We use a combination of paper charts, electronic charts through Navionics using an IPad, Waterway Guides, and Skipper Bob’s Anchorages along the ICWW. It’s very detailed oriented, challenging and fun. The winds and rain continued today, and it was a raw cold day. We couldn’t turn any heat on until after we had our engine class. But, after that, we turned the heater on and started happy hour. “Happy Days” to all.
After dinner each night, we play gin rummy. Barb is whipping Dave’s butt. She’s up $2.71.
Captain Bob looked outside, saw the rain stopped, got in the “Ding-a-Ling” and left. We don’t know if Captain Bob needed a break from us or was abandoning ship, or it may be the lure of the appetizers and happy hour at the Holiday Inn. LOL
But we know it’s the appetizers.
Saturday, October 3, 2015 Still at Solomons Island, MD 0 miles, 0 hours
Barb is still winning in gin rummy. She’s up $4.07. Dave is not happy, but Barb knows she should gloat while she can.
It’s still a windy, cold, rainy, did I mention cold, day. It was 50 degrees last night. High today was in the low 60’s. The weather forecast turns favorable come Tuesday, and we plan to depart to the Piankatank River then. Our goal is to make the Dismal Swamp in 2 days, and then home in 2 days, hopefully arriving Saturday afternoon. We’ll see. We had Saturday afternoon at the movies, watching The Holcroft Covenant with Michael Caine., an oldie that we hadn’t seen, but a goodie. Captain Bob has over 200 movies and microwave popcorn on board. We’ve been reading several books on board pertaining to trawlering: Skipper Bob’s Cruising Comfortably on a Budget, and Seven Miles an Hour. Both are enlightening about cruising the inland waterways and contain a lot of practical information for boaters. Tomorrow the weather turns more favorable and we plan to go ashore.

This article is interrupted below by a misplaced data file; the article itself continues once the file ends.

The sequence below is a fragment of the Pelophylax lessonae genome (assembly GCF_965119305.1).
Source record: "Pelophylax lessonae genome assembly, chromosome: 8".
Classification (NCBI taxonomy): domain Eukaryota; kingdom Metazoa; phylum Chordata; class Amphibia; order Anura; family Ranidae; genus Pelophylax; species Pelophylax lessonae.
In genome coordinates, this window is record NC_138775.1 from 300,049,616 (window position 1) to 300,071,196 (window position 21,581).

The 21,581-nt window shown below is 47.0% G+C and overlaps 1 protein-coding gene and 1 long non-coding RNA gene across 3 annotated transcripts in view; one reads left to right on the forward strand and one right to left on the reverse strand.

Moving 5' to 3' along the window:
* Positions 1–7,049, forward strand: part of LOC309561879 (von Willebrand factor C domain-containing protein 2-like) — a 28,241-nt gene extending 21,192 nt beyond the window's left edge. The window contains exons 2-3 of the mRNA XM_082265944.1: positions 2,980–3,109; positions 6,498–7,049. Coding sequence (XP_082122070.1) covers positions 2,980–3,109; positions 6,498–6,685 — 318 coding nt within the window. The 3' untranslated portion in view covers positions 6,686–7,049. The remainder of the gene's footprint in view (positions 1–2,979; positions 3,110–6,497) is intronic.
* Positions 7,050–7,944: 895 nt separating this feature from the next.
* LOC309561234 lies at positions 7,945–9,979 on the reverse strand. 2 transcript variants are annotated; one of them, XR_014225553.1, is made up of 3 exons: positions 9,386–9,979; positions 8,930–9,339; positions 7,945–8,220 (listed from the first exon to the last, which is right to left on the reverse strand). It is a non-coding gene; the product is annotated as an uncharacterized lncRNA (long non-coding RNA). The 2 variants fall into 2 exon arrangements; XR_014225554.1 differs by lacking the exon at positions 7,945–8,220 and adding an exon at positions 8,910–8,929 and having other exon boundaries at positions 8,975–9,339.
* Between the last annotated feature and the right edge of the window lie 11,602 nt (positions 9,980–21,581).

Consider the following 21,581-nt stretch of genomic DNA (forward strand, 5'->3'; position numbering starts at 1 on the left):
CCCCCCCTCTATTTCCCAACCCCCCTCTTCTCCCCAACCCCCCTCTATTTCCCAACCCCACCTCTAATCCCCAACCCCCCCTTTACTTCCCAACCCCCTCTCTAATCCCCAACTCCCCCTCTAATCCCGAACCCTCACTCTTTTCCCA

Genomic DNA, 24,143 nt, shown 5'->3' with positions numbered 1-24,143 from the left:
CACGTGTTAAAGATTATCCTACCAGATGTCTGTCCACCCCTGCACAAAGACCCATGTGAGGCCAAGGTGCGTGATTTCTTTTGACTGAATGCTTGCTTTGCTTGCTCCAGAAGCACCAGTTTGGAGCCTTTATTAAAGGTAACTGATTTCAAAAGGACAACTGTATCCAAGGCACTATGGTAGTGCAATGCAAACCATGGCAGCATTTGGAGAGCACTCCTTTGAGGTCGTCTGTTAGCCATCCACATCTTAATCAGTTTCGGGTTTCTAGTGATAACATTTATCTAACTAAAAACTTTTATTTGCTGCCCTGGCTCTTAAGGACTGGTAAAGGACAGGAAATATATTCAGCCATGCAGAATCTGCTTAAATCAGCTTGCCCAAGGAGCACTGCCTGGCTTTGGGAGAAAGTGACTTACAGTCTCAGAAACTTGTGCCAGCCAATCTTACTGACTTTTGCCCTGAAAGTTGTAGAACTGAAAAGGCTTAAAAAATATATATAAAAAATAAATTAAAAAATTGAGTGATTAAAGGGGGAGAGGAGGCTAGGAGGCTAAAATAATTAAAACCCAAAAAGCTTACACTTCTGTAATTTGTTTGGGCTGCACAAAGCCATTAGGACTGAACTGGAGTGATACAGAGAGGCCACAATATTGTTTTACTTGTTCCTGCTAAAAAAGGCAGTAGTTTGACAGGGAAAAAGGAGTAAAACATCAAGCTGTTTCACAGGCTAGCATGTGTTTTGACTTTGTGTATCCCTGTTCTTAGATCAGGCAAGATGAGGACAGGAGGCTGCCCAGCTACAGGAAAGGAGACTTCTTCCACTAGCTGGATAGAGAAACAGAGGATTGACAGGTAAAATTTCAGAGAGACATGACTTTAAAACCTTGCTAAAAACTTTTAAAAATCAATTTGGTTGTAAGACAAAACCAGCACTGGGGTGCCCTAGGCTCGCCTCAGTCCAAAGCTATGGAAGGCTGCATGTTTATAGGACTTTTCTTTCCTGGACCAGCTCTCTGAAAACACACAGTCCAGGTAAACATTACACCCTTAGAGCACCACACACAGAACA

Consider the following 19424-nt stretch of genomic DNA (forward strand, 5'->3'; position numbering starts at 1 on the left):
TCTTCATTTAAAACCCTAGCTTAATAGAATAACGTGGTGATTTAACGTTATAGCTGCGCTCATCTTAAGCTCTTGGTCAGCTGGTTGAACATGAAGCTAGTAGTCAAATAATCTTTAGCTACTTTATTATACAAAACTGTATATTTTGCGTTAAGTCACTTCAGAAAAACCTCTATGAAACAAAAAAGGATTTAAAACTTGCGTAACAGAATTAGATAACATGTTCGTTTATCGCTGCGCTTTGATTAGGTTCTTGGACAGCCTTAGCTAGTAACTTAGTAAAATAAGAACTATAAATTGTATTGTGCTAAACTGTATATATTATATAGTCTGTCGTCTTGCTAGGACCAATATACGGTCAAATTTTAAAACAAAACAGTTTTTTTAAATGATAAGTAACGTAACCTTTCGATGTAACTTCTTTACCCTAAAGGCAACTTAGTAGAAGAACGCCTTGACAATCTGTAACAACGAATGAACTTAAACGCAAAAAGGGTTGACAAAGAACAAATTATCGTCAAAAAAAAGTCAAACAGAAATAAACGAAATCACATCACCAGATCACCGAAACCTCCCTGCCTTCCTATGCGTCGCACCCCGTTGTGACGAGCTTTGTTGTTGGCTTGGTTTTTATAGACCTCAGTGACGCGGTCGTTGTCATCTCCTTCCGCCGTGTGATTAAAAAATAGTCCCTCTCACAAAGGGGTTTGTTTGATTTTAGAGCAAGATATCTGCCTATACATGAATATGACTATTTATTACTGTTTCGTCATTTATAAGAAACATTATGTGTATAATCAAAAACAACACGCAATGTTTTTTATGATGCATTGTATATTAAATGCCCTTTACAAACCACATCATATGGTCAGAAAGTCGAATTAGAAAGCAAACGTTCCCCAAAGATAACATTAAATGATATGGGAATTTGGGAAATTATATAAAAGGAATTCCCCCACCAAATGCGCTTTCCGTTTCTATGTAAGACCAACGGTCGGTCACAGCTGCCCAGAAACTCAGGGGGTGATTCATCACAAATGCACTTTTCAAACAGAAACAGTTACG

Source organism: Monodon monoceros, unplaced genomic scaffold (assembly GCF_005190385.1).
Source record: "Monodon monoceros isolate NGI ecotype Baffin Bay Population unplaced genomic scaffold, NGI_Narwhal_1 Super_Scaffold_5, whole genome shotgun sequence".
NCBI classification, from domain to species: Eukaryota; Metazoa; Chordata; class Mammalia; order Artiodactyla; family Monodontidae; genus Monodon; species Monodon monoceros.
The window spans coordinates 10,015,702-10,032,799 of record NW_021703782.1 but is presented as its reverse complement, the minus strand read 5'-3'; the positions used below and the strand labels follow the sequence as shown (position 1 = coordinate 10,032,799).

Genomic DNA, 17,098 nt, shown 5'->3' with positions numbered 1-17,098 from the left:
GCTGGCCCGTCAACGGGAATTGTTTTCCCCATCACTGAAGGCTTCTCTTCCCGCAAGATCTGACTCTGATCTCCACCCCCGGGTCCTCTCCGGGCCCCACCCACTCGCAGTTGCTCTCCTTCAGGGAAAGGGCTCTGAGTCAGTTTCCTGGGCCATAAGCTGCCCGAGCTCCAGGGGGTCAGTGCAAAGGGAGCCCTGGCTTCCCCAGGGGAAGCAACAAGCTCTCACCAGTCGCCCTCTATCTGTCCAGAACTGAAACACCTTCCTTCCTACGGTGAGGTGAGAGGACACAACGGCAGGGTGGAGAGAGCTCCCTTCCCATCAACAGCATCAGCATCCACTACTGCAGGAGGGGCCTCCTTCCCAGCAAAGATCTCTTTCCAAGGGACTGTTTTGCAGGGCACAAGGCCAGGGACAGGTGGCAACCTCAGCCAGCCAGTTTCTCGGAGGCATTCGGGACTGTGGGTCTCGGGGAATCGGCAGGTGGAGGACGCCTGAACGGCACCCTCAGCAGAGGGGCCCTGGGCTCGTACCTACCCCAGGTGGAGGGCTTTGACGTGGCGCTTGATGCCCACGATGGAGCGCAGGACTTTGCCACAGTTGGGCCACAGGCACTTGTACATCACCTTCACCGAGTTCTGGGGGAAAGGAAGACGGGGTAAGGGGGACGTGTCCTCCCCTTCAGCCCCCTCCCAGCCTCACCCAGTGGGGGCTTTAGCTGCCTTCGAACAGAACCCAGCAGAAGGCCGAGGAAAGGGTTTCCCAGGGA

Sunday and Monday, October 4-5, 2015 Still stuck in Solomons Island, MD 0 miles, 0 hours
We went ashore both days. We had lunch at the Lighthouse Restaurant and Dock Bar on Sunday. We had cream of crab soup laced with sherry, and Maryland crab cakes. Soup was great and the crab cakes were good, just not as good as Barb’s (per Dave). On Monday we hiked two miles to go to the Ruddy Duck Brewery & Grill,
(the Ruddy Duck Restaurant in Morehead City, NC is a favorite with our friends in North Carolina)but it was closed, so we got fried chicken at KFC. The forecast for Tuesday was favorable winds and seas, and we were anxious to get underway. We learned from our neighbors that the water at our home (Adams Creek, NC) was flooding due to northeast winds. The water was over our pier, and getting close to our boats.
This caused a major rise in blood pressure and some lost sleep. Fortunately, the water is not getting any higher and we hope the crisis has passed. Lesson learned: When you leave on a trip, raise your boats higher than you think the water could possibly rise. It’s ironic or humorous that we prepared everything for a hurricane: hurricane shutters on the windows, porch furniture in, outside furniture tied down, cars in the garage, tied the boats down, but didn’t raise the boats high enough.
Tuesday, October 6, 2015 WE ARE UNDERWAY AGAIN! Solomons Island, MD to Jackson Creek in Piankatank River, VA
We travelled 59 miles and 7.4 hours. We left at 7:45 a.m. in the SUN.
We have not seen the sun for 4-1/2 days. The winds were 10-15 with gusts to 20, waves 2-3′, growing to 3-4′ as we approached the Rappahannock and Piankatank Rivers. But the winds were behind us and the waves were following, making for a pleasant ride. We saw some interesting lighthouses, such as Point No Point:
green top and red bottom. Then Smith Point Lighthouse:
A tug pulling a barge passed us, a container ship passed it. and a sailboat was going the opposite direction.
We anchored in Jackson Creek about 3 miles inside the Piankatank River, VA (the next river south of Rappahannock). It was a good day: we were underway, the sun was shining, and our boats at home are high (or high enough) and dry.